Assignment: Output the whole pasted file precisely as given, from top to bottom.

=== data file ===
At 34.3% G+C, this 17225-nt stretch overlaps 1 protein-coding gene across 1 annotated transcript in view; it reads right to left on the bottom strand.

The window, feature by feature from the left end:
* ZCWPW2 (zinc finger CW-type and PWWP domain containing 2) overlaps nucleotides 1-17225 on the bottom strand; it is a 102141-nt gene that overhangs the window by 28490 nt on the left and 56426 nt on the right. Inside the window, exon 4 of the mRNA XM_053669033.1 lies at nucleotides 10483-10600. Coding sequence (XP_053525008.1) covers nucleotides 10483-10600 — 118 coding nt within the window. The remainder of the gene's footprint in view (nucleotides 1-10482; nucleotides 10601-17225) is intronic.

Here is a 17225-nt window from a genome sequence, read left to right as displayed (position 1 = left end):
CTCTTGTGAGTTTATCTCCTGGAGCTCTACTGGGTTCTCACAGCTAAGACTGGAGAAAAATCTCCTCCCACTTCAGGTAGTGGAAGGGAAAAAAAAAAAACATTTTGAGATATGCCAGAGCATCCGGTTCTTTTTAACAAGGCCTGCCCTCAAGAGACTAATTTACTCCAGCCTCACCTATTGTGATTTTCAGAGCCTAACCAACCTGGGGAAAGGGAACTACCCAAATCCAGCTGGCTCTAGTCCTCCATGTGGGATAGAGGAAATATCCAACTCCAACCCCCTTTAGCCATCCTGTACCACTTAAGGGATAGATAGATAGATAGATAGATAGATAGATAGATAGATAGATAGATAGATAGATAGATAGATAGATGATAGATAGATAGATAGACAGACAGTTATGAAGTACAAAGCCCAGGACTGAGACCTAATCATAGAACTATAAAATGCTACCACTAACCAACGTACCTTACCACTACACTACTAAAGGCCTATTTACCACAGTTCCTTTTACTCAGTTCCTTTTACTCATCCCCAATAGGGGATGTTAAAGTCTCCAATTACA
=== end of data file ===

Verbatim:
At 34.3% G+C, this 17225-nt stretch overlaps 1 protein-coding gene across 1 annotated transcript in view; it reads right to left on the bottom strand.

The window, feature by feature from the left end:
* ZCWPW2 (zinc finger CW-type and PWWP domain containing 2) overlaps nucleotides 1-17225 on the bottom strand; it is a 102141-nt gene that overhangs the window by 28490 nt on the left and 56426 nt on the right. Inside the window, exon 4 of the mRNA XM_053669033.1 lies at nucleotides 10483-10600. Coding sequence (XP_053525008.1) covers nucleotides 10483-10600 — 118 coding nt within the window. The remainder of the gene's footprint in view (nucleotides 1-10482; nucleotides 10601-17225) is intronic.

Here is a 17225-nt window from a genome sequence, read left to right as displayed (position 1 = left end):
CTCTTGTGAGTTTATCTCCTGGAGCTCTACTGGGTTCTCACAGCTAAGACTGGAGAAAAATCTCCTCCCACTTCAGGTAGTGGAAGGGAAAAAAAAAAAACATTTTGAGATATGCCAGAGCATCCGGTTCTTTTTAACAAGGCCTGCCCTCAAGAGACTAATTTACTCCAGCCTCACCTATTGTGATTTTCAGAGCCTAACCAACCTGGGGAAAGGGAACTACCCAAATCCAGCTGGCTCTAGTCCTCCATGTGGGATAGAGGAAATATCCAACTCCAACCCCCTTTAGCCATCCTGTACCACTTAAGGGATAGATAGATAGATAGATAGATAGATAGATAGATAGATAGATAGATAGATAGATAGATAGATAGATGATAGATAGATAGATAGACAGACAGTTATGAAGTACAAAGCCCAGGACTGAGACCTAATCATAGAACTATAAAATGCTACCACTAACCAACGTACCTTACCACTACACTACTAAAGGCCTATTTACCACAGTTCCTTTTACTCAGTTCCTTTTACTCATCCCCAATAGGGGATGTTAAAGTCTCCAATTACA